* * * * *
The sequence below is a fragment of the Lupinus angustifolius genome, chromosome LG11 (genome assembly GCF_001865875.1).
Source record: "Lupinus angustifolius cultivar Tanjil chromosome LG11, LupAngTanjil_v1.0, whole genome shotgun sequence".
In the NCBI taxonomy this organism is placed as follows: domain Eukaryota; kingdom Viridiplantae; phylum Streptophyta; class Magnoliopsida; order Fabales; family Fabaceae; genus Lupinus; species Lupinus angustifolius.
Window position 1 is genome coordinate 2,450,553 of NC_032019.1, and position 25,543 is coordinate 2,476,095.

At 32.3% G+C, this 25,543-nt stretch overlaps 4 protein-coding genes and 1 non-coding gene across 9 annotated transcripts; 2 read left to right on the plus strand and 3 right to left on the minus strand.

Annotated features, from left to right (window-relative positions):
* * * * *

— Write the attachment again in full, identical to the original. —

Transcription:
The sequence below is a fragment of the Lupinus angustifolius genome, chromosome LG11 (genome assembly GCF_001865875.1).
Source record: "Lupinus angustifolius cultivar Tanjil chromosome LG11, LupAngTanjil_v1.0, whole genome shotgun sequence".
In the NCBI taxonomy this organism is placed as follows: domain Eukaryota; kingdom Viridiplantae; phylum Streptophyta; class Magnoliopsida; order Fabales; family Fabaceae; genus Lupinus; species Lupinus angustifolius.
Window position 1 is genome coordinate 2,450,553 of NC_032019.1, and position 25,543 is coordinate 2,476,095.

At 32.3% G+C, this 25,543-nt stretch overlaps 4 protein-coding genes and 1 non-coding gene across 9 annotated transcripts; 2 read left to right on the plus strand and 3 right to left on the minus strand.

Annotated features, from left to right (window-relative positions):